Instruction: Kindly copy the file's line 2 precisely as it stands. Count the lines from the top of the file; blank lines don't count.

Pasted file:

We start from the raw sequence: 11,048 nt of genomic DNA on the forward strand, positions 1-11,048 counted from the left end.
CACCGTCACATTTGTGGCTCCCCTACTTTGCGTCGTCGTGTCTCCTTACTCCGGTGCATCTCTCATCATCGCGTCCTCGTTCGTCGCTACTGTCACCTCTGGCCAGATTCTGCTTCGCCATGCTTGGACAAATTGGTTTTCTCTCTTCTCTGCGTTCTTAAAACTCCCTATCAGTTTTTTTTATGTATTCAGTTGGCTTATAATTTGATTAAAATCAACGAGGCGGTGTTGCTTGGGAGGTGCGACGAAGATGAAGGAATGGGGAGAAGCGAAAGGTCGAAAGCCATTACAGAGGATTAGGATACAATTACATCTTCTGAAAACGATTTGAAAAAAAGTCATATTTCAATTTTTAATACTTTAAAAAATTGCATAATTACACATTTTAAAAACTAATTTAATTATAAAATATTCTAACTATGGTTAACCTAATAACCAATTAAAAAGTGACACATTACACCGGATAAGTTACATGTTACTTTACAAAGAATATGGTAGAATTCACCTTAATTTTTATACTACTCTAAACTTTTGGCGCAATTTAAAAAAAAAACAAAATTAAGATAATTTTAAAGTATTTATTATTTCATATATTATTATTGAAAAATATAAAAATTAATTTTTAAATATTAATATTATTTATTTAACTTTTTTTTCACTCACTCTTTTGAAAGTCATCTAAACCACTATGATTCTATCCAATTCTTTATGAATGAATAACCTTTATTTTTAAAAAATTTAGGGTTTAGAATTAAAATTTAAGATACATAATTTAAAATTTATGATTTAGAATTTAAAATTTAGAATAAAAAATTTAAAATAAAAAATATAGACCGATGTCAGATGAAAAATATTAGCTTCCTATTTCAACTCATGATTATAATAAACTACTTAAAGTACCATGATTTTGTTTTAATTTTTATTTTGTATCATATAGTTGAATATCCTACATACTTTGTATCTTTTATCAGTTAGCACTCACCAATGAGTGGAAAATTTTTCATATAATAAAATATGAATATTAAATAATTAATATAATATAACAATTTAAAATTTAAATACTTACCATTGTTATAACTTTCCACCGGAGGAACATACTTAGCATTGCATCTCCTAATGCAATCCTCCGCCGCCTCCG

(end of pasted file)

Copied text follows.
CACCGTCACATTTGTGGCTCCCCTACTTTGCGTCGTCGTGTCTCCTTACTCCGGTGCATCTCTCATCATCGCGTCCTCGTTCGTCGCTACTGTCACCTCTGGCCAGATTCTGCTTCGCCATGCTTGGACAAATTGGTTTTCTCTCTTCTCTGCGTTCTTAAAACTCCCTATCAGTTTTTTTTATGTATTCAGTTGGCTTATAATTTGATTAAAATCAACGAGGCGGTGTTGCTTGGGAGGTGCGACGAAGATGAAGGAATGGGGAGAAGCGAAAGGTCGAAAGCCATTACAGAGGATTAGGATACAATTACATCTTCTGAAAACGATTTGAAAAAAAGTCATATTTCAATTTTTAATACTTTAAAAAATTGCATAATTACACATTTTAAAAACTAATTTAATTATAAAATATTCTAACTATGGTTAACCTAATAACCAATTAAAAAGTGACACATTACACCGGATAAGTTACATGTTACTTTACAAAGAATATGGTAGAATTCACCTTAATTTTTATACTACTCTAAACTTTTGGCGCAATTTAAAAAAAAAACAAAATTAAGATAATTTTAAAGTATTTATTATTTCATATATTATTATTGAAAAATATAAAAATTAATTTTTAAATATTAATATTATTTATTTAACTTTTTTTTCACTCACTCTTTTGAAAGTCATCTAAACCACTATGATTCTATCCAATTCTTTATGAATGAATAACCTTTATTTTTAAAAAATTTAGGGTTTAGAATTAAAATTTAAGATACATAATTTAAAATTTATGATTTAGAATTTAAAATTTAGAATAAAAAATTTAAAATAAAAAATATAGACCGATGTCAGATGAAAAATATTAGCTTCCTATTTCAACTCATGATTATAATAAACTACTTAAAGTACCATGATTTTGTTTTAATTTTTATTTTGTATCATATAGTTGAATATCCTACATACTTTGTATCTTTTATCAGTTAGCACTCACCAATGAGTGGAAAATTTTTCATATAATAAAATATGAATATTAAATAATTAATATAATATAACAATTTAAAATTTAAATACTTACCATTGTTATAACTTTCCACCGGAGGAACATACTTAGCATTGCATCTCCTAATGCAATCCTCCGCCGCCTCCG